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Istanbul and Tel Aviv can fix what Ankara and Jerusalem broke
The prospect of bringing together the secular elites of both countries - who share the dream, and the challenges, of integrating into the West, as well as the anxiety over religious ascendance - is an opportunity.
By Aluf Benn
ISTANBUL - Friends and family sounded worried: "Istanbul? Isn't it dangerous there right now?" But travel warnings are cut off from reality. Despite the flotilla, the crisis in relations and the unrestrained condemnations of Prime Minister Recep Tayyip Erdogan, there have been no reports of Israelis encountering any problems in Turkey.
The border inspectors at the Istanbul's Ataturk Airport are a lot more courteous and efficient than their U.S. counterparts. No one in the streets, restaurants or hotel, and no one with whom I spoke with changed expression upon hearing that we were from Israel or when we spoke Hebrew in public.
I was in Turkey because I was invited to a conference on the crisis in Israeli-Turkish relations sponsored by the Turkish trade association and Turkey's Bogazici University. Our Kemalist hosts are not exactly the biggest supporters of Erdogan and his Justice and Development Party, but for all their apathy toward the political winds blowing from Ankara, they are also critical of Jerusalem.
From our hosts' perspective, bilateral ties began to be strained at the end of 2008, when Israel launched Operation Cast Lead in Gaza, several days after Ehud Olmert met with Erdogan in Ankara. The two leaders had been trying to find a way to make a breakthrough in Israel's ties with Syria. Olmert did not even hint about an upcoming war, and Erdogan was deeply insulted when the operation began.
"In Turkey there had been admiration for Israel, which built a paradise in the desert, and today there is concern for the Palestinians," said Refik Ezran, an economics professor at the university. "For all my friendship with Israel and with Jews, I too am filled with anger over the degradation of the Palestinians, which reached its peak in Gaza. The destruction of institutions, schools and hospitals turns human beings into animals. [Israel] must improve the humanitarian situation in Gaza, or at least show that it has serious intentions."
Volkan Vural, a former Turkish ambassador to Israel who played an important role in shaping the Israeli-Turkish alliance in the previous decade, didn't like the fact that a Turkish ship led the May 31 Gaza-bound flotilla raided by the Israel Navy, but has difficulty understanding why Israel refuses to apologize to the Turks for killing civilians aboard the Mavi Marmara. Vural rejects the the opinion that has taken root in Israel, which maintains that Turkey is becoming the new Iran.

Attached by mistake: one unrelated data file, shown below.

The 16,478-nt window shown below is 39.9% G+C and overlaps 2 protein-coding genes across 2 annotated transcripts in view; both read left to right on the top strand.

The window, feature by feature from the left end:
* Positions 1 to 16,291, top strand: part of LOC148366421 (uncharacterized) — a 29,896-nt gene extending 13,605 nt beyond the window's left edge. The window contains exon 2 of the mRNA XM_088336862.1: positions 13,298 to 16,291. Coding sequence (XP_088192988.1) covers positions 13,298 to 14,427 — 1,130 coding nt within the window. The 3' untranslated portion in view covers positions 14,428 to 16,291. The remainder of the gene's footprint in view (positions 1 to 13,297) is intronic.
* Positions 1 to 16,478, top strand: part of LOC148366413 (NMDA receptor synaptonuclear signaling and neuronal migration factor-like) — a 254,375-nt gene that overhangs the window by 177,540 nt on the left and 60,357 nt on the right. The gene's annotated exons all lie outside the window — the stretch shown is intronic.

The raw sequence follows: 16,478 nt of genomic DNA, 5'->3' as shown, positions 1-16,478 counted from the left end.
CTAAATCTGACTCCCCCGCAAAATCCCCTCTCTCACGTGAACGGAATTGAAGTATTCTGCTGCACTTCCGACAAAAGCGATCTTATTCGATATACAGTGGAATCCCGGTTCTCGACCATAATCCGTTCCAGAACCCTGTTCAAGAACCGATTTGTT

"The Erdogan government doesn't deserve the criticism," he said. "His party went from political Islam to conservative democracy. The element of cultural identity and Islam has recently been added to the mix, but not at a dangerous level. The majority here would oppose bringing Islam into foreign policy."
To improve Israeli-Turkish ties, we must look to the French model. France was Israel's strategic partner, which reportedly provided it with a nuclear reactor in Dimona. And then Charles de Gaulle came to power, and he gradually moved away from Israel and toward the Arab world. Just like Erdogan.
The Six-Day War was De Gaulle's flotilla - an opportunity to shatter the alliance with Israel and declare an arms embargo. In Israeli eyes, that was an unforgivable betrayal; to the French, Israel looked like a belligerent and law-breaking country when it responded to the embargo by hijacking the Cherbourg boats.
Formal ties have never flourished since - not even under Nicolas Sarkozy, the most pro-Israeli president of the Fifth Republic - but that has not had an impact on the thriving trade, the mass tourism, or the cultural and academic ties. Many Israelis love Paris, and they don't care if the Israel Air Force flies in French Mirages or American F-16s.
That's the sort of thing that needs to happen with Turkey too. Istanbul and Tel Aviv can fix what Ankara and Jerusalem broke. Mutual trade has increased by 30 percent since the beginning of the year. Israeli tourism has gone down, but it can return to its previous levels. And the prospect of bringing together the secular elites of both countries - who share the dream, and the challenges, of integrating into the West, as well as the anxiety over religious ascendance - is an opportunity. Secular Turks are similar to secular Tel Avivians; There is a new restaurant in the Pera quarter of Istanbul, "Bird", that attracts a stylish crowd and it's tough to get a table, just as in Rothschild Boulevard's Cantina.
It won't be simple. "Your idea is all well and good," said one of the professors hosting us. "But it's very hard for us to get a visa to go to Israel, or even to get close to the closely guarded consulate or the embassy."
It's difficult to believe that will change any time soon. All the same, said Vural, "a way must be found to overcome the crisis and forge new ties."
"Maybe not as close as they were in the past, but proper ones," he said. "It's in the interest of both countries, of the region, and of the Westernization process of Turkey."